On Wednesday, former Democratic presidential candidate Andrew Yang entered New York City’s mayoral race, releasing a campaign launch video directed by Darren Aronofsky and featuring details for his platform if elected mayor. And hot dogs. Lots of authentic New York City hot dogs.
The video, first and foremost, is littered with assurances that Yang is a New Yorker, not the latest in a long line of millionaires swooping in while it’s convenient. He grew up an hour north of the City, moved to Morningside Heights, saw New York Knicks forward Larry Johnson’s legendary four point play in person, loves the Mets but is disappointed by the Knicks, his wife is from Queens, his kids were born St. Luke’s Hospital in Morningside, you get the point.
Part of the need for this soft rebrand is that Yang has long associated himself with Silicon Valley culture. He led startups in the early 2000s and founded a nonprofit called Venture for America in 2011 with the mission to convince cities that more startups could solve their problems and create jobs. It didn’t exactly succeed. His 2016 presidential bid was characterized by strong support from tech workers and diverse corners of the internet including what we were still then calling the “alt-right.” His supporters wore shirts emblazoned with “MATH” (Make America Think Harder) and he supported policies such as a basic income that were popular with tech executives. His reasoning: robots are slowly but surely supplanting humans on the job.
All of this led to Yang being branded as the “Silicon Valley candidate” in 2020, and his new campaign video seems designed to try and shake that creative-destructive California ideology. But his platform shows that Yang is still pushing Valley ideas, including a neutered version of a universal basic income and a pledge to support TikTok hype houses in the city.
Take his currently rather bare-bones plan for housing, called “An Affordable City.” It hits the right notes when simply stating the facts about New York City’s ongoing housing and affordability crisis, as well as its neglect of the New York State Housing Authority and the city’s public housing. The nod towards Community Land Trusts, their prioritization, and requisition of unused land all sound nice. But then he pivots to invoking a WeWork-ified vision of New York: “Embracing co-living and allowing for single-room occupancy (SRO) living spaces will allow individuals to find housing that works for their lives and their budget.”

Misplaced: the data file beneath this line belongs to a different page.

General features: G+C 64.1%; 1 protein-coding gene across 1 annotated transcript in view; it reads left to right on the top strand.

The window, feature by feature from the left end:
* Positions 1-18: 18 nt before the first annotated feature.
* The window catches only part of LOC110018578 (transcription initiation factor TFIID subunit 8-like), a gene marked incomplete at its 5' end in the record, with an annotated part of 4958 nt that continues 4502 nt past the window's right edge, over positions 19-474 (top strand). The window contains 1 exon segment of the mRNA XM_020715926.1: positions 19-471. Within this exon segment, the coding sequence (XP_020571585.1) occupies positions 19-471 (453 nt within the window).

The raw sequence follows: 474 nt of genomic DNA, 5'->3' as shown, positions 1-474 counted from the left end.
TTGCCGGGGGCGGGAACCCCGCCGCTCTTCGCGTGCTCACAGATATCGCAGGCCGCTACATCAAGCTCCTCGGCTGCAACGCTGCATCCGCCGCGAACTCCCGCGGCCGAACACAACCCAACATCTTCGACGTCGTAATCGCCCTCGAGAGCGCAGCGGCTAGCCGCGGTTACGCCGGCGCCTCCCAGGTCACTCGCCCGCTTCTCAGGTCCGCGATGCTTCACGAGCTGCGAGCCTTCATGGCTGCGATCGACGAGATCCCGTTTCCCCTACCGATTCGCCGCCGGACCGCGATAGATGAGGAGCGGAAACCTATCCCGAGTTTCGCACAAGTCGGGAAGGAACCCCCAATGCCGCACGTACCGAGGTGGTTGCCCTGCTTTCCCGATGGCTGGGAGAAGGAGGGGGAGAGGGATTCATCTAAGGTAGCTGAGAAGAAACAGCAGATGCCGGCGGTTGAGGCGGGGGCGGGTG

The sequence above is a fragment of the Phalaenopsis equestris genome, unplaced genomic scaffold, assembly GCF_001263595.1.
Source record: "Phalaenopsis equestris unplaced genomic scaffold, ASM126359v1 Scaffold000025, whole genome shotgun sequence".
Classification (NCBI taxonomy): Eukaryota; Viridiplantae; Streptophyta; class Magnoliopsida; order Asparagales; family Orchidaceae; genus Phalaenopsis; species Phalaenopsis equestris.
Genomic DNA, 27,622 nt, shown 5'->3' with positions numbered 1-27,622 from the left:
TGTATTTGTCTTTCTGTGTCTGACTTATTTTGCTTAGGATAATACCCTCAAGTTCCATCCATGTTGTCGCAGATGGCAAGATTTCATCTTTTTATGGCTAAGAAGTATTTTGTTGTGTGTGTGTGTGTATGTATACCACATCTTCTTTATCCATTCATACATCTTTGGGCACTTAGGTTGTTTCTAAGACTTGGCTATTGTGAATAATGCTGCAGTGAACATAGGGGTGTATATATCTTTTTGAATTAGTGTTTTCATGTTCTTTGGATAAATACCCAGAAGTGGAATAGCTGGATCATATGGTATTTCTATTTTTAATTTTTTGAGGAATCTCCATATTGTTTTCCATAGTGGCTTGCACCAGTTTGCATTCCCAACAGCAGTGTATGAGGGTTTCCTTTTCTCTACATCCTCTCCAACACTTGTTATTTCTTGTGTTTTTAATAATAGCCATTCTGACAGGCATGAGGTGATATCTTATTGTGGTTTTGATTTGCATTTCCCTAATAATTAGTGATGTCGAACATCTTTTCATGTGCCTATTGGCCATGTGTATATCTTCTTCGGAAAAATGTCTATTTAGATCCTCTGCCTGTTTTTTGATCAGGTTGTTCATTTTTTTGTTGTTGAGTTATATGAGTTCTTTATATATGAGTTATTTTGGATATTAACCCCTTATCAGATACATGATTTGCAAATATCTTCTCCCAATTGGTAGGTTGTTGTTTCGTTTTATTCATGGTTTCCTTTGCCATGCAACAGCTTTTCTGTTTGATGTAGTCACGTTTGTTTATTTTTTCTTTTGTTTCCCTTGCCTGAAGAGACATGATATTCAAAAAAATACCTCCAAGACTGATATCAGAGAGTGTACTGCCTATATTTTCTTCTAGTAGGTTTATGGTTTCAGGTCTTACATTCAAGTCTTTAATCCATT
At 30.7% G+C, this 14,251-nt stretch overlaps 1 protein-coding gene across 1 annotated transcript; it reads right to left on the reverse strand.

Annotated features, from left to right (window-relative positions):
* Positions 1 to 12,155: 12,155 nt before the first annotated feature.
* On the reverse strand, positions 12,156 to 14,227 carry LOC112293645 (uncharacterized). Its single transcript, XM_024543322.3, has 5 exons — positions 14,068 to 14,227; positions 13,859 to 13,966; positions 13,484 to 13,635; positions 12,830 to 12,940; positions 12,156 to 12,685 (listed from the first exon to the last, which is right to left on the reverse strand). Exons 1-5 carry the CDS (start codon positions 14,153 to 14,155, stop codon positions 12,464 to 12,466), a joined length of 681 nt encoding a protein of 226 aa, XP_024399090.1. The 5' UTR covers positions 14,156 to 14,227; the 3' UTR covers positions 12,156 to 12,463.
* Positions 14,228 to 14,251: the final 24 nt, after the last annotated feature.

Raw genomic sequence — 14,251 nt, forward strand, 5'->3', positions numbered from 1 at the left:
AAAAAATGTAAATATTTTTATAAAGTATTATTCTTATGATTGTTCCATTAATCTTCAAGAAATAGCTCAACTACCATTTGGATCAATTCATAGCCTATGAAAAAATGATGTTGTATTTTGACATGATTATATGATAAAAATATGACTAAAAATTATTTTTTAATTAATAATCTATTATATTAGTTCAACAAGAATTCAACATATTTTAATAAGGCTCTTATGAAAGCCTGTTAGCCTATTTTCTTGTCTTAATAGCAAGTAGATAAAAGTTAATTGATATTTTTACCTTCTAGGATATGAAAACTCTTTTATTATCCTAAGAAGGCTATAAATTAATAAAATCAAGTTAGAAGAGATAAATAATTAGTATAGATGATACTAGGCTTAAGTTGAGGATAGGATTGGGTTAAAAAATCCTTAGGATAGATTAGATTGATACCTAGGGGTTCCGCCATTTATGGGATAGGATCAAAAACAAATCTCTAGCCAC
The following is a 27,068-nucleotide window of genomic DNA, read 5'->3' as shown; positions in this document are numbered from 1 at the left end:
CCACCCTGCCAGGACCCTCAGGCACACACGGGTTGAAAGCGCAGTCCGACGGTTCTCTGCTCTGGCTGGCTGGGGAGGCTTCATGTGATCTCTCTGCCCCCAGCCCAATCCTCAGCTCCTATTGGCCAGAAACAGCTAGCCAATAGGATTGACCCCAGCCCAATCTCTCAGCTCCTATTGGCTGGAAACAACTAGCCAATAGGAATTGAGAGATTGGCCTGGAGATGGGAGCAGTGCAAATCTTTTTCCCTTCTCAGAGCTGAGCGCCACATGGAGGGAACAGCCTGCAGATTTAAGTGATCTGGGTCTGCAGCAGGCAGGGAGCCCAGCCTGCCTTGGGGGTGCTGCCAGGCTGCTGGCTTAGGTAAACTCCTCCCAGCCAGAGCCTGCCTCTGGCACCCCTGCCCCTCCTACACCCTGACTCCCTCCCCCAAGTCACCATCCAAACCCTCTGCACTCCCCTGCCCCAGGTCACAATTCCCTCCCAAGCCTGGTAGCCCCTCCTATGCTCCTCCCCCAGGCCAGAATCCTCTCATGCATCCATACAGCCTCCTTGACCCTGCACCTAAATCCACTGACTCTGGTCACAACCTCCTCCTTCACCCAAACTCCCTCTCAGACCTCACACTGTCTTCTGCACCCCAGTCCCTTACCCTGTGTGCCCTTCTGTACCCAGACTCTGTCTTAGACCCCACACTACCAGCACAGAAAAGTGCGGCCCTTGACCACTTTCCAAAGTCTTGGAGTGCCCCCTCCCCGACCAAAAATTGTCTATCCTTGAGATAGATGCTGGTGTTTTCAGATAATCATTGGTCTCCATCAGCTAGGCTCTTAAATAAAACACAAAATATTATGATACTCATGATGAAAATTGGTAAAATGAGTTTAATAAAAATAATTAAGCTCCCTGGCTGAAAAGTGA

Co-living has time and time again proven to be a way to destroy legal barriers between landlords and even greater rent extraction from tenants. At best, it’s a distressing statement on the affordability crisis rather than a solution. It’s also not sustainable, as it has been just over a year since WeWork co-founder Adam Neumann, was overthrown as chief executive after closer scrutiny revealed his global co-living empire was just a well-capitalized time-bomb. Discussing co-living while a global pandemic has made the prospect of continued proximity to other people a real health risk also comes off as tone deaf.
In his plan for “Culture, Society, and Nightlife,” Yang states his administration would look at “numerous technological solutions” to tracking and showing vaccine status using a “safe and secure standard.” In other words, surveillance. During the pandemic, we’ve seen cities like Los Angeles make similar fraught promises, only to end up choosing partners like Citizen—a vigilante crime-reporting app with a dubious commitment to privacy and security.
Yang’s plan to attract “content creator collectives” like TikTok hype houses (wherein numerous aspiring or actual TikTok stars live and meme under the same roof) not only resembles his VFA strategy but raises even more questions for his vision of culture in the city. While subsidizing housing for artists would be a great initiative, zeroing in on TikTokers is pretty ridiculous. In the middle of a pandemic and eviction crisis, in a platform that addresses housing affordability, it beggars belief.
All of this brings us to Yang’s radically scaled back UBI plan. Yang’s presidential platform centered on a “Freedom Dividend,” a $1,000 a month stipend available to every U.S. citizen over the age of 18 “regardless of income or employment status, free and clear and no jumping through hoops.” For his mayoral run, Yang has come up with a wildly unambitious plan that does not meet the most basic criteria for being considered a basic income.
Yang’s plan for New York City is a means-tested program that will give the 500,000 poorest New Yorkers an average of $2,000 per year (just $166 dollars per month) that will not supplant any other assistance someone is receiving. A little bit of extra money will no doubt help people, but it’s in no way an income that could result in, say, securing housing. In this way, it resembles universal basic income tests across the world and past few years that have essentially been set up to fail because they were narrowly targeted and delivered payments too small.
Notably, Yang envisions that this “basic income” will be funded at least partly by charity. Expansions to payments can be funded through donations from “public and philanthropic organizations.”
The $1 billion plan will also be used to further build out Yang’s vision of a People’s Bank of NYC, another vision scant on details beyond eventually enrolling everyone with a municipal bank account but also re-investing public funds “directly in our public and our communities.”
It’s a bit difficult to get a full read on Yang’s candidacy with so many questions and half-formed policy prescriptions, but the website promises that “full plans to address the economy, jobs, and labor will be shared in the coming weeks.” But until we have those, it’ll be hard to shake the feeling that he’s trying to solve New York City’s problems with Silicon Valley’s prescriptions.
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